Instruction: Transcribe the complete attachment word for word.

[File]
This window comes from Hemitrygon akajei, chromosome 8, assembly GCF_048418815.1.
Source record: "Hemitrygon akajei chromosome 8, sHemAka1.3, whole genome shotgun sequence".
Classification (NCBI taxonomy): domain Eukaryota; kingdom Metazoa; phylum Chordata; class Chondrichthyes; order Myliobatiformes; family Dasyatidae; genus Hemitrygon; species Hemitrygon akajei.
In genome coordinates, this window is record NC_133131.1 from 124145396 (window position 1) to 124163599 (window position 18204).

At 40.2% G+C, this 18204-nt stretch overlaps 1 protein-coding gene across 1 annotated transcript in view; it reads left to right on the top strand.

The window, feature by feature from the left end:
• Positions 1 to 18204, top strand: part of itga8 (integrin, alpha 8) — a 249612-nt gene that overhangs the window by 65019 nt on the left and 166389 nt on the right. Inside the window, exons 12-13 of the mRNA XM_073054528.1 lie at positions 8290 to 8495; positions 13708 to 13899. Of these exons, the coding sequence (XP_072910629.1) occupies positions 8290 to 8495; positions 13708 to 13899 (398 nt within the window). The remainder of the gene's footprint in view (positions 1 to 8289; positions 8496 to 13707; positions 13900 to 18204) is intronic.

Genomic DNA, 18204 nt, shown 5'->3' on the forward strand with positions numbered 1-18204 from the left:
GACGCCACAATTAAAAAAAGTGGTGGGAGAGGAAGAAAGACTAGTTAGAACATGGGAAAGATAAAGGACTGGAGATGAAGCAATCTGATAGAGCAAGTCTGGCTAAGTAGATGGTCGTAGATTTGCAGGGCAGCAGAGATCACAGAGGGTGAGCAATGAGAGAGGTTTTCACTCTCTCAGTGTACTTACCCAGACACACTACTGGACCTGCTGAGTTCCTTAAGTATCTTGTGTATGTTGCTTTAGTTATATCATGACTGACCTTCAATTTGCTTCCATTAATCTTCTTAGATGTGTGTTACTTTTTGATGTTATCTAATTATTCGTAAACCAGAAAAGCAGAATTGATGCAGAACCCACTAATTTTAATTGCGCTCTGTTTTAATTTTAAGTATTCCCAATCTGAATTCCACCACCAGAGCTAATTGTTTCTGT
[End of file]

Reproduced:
This window comes from Hemitrygon akajei, chromosome 8, assembly GCF_048418815.1.
Source record: "Hemitrygon akajei chromosome 8, sHemAka1.3, whole genome shotgun sequence".
Classification (NCBI taxonomy): domain Eukaryota; kingdom Metazoa; phylum Chordata; class Chondrichthyes; order Myliobatiformes; family Dasyatidae; genus Hemitrygon; species Hemitrygon akajei.
In genome coordinates, this window is record NC_133131.1 from 124145396 (window position 1) to 124163599 (window position 18204).

At 40.2% G+C, this 18204-nt stretch overlaps 1 protein-coding gene across 1 annotated transcript in view; it reads left to right on the top strand.

The window, feature by feature from the left end:
• Positions 1 to 18204, top strand: part of itga8 (integrin, alpha 8) — a 249612-nt gene that overhangs the window by 65019 nt on the left and 166389 nt on the right. Inside the window, exons 12-13 of the mRNA XM_073054528.1 lie at positions 8290 to 8495; positions 13708 to 13899. Of these exons, the coding sequence (XP_072910629.1) occupies positions 8290 to 8495; positions 13708 to 13899 (398 nt within the window). The remainder of the gene's footprint in view (positions 1 to 8289; positions 8496 to 13707; positions 13900 to 18204) is intronic.

Genomic DNA, 18204 nt, shown 5'->3' on the forward strand with positions numbered 1-18204 from the left:
GACGCCACAATTAAAAAAAGTGGTGGGAGAGGAAGAAAGACTAGTTAGAACATGGGAAAGATAAAGGACTGGAGATGAAGCAATCTGATAGAGCAAGTCTGGCTAAGTAGATGGTCGTAGATTTGCAGGGCAGCAGAGATCACAGAGGGTGAGCAATGAGAGAGGTTTTCACTCTCTCAGTGTACTTACCCAGACACACTACTGGACCTGCTGAGTTCCTTAAGTATCTTGTGTATGTTGCTTTAGTTATATCATGACTGACCTTCAATTTGCTTCCATTAATCTTCTTAGATGTGTGTTACTTTTTGATGTTATCTAATTATTCGTAAACCAGAAAAGCAGAATTGATGCAGAACCCACTAATTTTAATTGCGCTCTGTTTTAATTTTAAGTATTCCCAATCTGAATTCCACCACCAGAGCTAATTGTTTCTGT